Eli Lily's drug Xigris (rhAPC), introduced ten years ago, has been withdrawn from the market as of last week, following completion of a new study that, according to a Lily spokesman, “failed to demonstrate that Xigris improved patient survival and thus calls into question the benefit-risk profile of Xigris and its continued use."
No, this is not a Business Week or CNBC blog, but this drug has had a stink on it for its entire existence from my admittedly limited perspective, and it's worth exploring a little bit for larger lessons in its story.
When I was in training, we all loved the drug reps, the money being thrown around, the dinners and parties, the free samples, all of it. ("Scrubs" nailed it pretty well, I thought.) When I started practice, I still liked it, and it was better in some ways - you could get paid to give talks at really expensive restaurants. Heck, some people got flown to resorts or swanky hotels. I even did a little of that.
Xigris was the beginning of the end of all that for me. It was clear from the beginning that this drug was going to be pushed and pushed hard. From my little corner of the world, I could see it in the over the top marketing by the local sales force, the mailings from my specialty societies, and most of all, the amazing amount of money being lavished on the societies at the annual meetings.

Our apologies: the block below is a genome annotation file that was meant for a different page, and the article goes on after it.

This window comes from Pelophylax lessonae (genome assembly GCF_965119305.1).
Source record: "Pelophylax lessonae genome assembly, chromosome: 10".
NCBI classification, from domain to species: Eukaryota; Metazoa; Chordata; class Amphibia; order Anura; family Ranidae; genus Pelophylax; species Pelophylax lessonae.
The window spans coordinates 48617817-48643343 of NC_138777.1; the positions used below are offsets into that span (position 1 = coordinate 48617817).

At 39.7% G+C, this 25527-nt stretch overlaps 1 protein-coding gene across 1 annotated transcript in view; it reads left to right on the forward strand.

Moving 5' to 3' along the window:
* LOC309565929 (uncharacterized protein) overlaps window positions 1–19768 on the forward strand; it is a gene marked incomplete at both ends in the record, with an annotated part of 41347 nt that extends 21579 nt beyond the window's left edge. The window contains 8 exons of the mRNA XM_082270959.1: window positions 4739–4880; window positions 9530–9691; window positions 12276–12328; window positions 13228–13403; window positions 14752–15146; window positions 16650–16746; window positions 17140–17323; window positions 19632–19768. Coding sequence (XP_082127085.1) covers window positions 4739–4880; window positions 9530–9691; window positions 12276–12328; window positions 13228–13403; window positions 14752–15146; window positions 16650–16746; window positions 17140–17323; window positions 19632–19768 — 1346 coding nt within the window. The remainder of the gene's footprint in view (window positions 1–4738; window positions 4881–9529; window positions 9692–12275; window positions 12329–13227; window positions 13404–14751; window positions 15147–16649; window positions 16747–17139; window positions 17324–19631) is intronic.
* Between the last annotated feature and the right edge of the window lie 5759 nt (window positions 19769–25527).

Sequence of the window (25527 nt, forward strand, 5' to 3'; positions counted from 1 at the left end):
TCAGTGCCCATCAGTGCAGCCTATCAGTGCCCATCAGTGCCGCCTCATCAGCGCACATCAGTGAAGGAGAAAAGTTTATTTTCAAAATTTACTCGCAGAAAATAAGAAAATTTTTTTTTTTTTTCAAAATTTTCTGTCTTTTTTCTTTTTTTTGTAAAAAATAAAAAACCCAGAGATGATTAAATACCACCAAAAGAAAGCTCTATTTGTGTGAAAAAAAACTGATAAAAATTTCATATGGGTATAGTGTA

As detailed in a refreshingly blunt NEJM article in 2006, Lily had hired a marketing firm and developed a strategy:
First, the product's sales were to be supported by marketing initiatives targeted to physicians and the medical trade media. Second, because rhAPC was relatively expensive, word would be spread that the drug was being rationed and physicians were being “systematically forced” to decide who would live and who would die. As part of this effort, Lilly provided a group of physicians and bioethicists with a $1.8 million grant to form the Values, Ethics, and Rationing in Critical Care (VERICC) Task Force, purportedly to address ethical issues raised by rationing in the intensive care unit. Finally, the Surviving Sepsis Campaign was established, in theory to raise awareness of severe sepsis and generate momentum toward the development of treatment guidelines.
"Relatively expensive" seems kind phrasing, even in the ICU, where we spend a lot of money. At nearly $7000 a pop, it was destined to bust many a hospital pharmacy budget in a world where payment is based on DRGs and there was no extra money for Xigris. In what I will kindly call a miracle, CMS (Medicare) developed new codes to provide an add on payment to cover half the cost of a treatment - while simultaneously reducing funding elsewhere in Medicare's budget to offset the cost.
It was at this point that I had finally had enough. It was all just too much. The influence of money on my profession, my specialty societies, and my government were not something I could ignore any longer. I cut off relationships with all drug companies. I see no reps, attend no dinners with a lecture on the side, and give no lectures for them either. I pushed my hospital CME committee to end pharmaceutical sponsorship.
I have been pleased to see major medical centers stepping up as well. If you are not aware, there is also an organization called "No Free Lunch" that helps us wean ourselves off of "drug money." Now if we could do the same for Congress...